A group of intrepid Emirati explorers are poles apart no more after coming together to discuss their epic adventures and highlight the threat of climate change to even the most remote regions of the world.
The UAE Polar Network consists of 35 UAE citizens – 19 men and 16 women – who have visited either or both the North and South Pole.
Environment Agency Abu Dhabi (EAD) invited them to a special event at Expo 2020 Dubai to mark Antarctica Day on Wednesday.
The annual occasion celebrates the anniversary of the signing of the Antarctic Treaty in 1959 to protect the continent.
The event – Zayed's Lights – heard from several explorers who have set foot in the the Arctic, where the North Pole is found, and Antarctica, site of the South Pole.
Members of the network include Ameera Al Marzooqi, 29, the first female Emirati to visit the heart of Antarctica.
She has visited the continent twice, the most recent in 2016, when she accompanied Sir Robert Swan, who was the first person in history to walk to both the North and South Poles, to visit Union Glacier and test renewable technology, including solar lights.
The chilling effect of climate change
She said she saw the effects of climate change first hand during her trips, including plastic litter.
Ms Al Marzooqi plans to return to Antarctica in March with Sir Robert to film a documentary and raise awareness about the environmental issues facing the continent. She said she is currently seeking a film crew to join her.
“We saw plastic in Antarctica, and in the Arctic as well. It just shows how huge a problem plastic waste is. It’s everywhere,” she said.
“We need immediate action. People don’t realise how important protecting Antarctica is. It will affect us all, the melting of the Antarctic, the ice will raise the sea water level and affect us all.”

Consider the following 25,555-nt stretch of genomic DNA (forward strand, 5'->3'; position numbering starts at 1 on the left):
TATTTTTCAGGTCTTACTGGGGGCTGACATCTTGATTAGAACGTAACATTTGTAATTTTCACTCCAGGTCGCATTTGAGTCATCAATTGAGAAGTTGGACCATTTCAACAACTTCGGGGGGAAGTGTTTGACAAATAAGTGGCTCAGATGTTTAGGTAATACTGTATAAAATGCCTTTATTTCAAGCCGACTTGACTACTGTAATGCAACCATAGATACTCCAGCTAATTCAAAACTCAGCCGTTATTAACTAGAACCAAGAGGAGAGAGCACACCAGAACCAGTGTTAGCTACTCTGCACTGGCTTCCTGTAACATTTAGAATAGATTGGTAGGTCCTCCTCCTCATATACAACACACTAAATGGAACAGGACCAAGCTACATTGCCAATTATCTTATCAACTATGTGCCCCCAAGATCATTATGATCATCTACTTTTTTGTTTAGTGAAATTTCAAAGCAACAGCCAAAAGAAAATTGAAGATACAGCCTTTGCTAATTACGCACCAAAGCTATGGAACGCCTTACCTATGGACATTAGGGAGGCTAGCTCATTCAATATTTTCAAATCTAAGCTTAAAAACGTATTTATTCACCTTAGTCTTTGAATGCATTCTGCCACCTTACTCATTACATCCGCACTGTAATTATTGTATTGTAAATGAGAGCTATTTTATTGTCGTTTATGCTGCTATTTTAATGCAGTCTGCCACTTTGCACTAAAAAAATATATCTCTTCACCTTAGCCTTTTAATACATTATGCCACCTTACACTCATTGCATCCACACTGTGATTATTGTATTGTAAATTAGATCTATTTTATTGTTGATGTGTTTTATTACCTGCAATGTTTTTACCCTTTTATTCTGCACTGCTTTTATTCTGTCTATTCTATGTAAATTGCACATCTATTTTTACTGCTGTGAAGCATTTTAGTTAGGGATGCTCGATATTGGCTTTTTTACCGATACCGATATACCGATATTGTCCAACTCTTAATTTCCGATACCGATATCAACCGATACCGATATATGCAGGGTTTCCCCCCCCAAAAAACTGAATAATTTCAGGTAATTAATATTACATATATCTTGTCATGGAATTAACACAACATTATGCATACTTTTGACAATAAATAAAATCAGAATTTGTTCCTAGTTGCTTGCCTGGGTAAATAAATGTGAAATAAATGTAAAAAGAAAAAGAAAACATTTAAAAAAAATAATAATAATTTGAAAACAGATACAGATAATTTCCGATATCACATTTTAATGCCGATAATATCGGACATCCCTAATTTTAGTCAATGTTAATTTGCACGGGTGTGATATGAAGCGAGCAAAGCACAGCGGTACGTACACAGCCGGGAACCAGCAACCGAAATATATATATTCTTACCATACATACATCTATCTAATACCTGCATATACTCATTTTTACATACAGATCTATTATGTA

EAD hosted its own expedition to the continent in 2018, when Team Zayed lit up the Antarctic sky with 100 solar lights. It later released a documentary based on the two-week trip.
“People say the Environment Agency Abu Dhabi mandate is Abu Dhabi only,” said Ahmed Al Hashmi, acting executive director of biodiversity at EAD.
“However, we always say that EAD impact is not only at the local, national or regional. It is also international. We believe that environmental issues are shared by everyone. There is no border between countries, physically. We share the same land, water and air.”
He said EAD delegations have also visited the North Pole.
“And we send them with environmental messages. So when we participate in Antarctica, we send our people to get more from the international group that participated during that mission and to focus on main issues, climate change and global warming. The impact is clearly there,” Mr Al Hashmi said.
“When they came back they delivered this message to the public.”
Winston Cowie, marine policy manager at EAD, said the idea was to bring all UAE explorers who had visited the poles together to mark Antarctica Day.
“We did a bit of research and we found there are about 35 people who have been to these far-off places and done some incredible things, from environmental remediation work to electrical engineering, to setting up solar panels at a research base, some really cool stuff.
“So for Antarctica Day we wanted to bring everyone together who has been there and hold an event at Expo and send another message to the world to shine a spotlight on climate change, particularly with Cop28 coming up.”
About half the members of the UAE Polar Network attended the event, including delegations who visited the continent in the 1990s.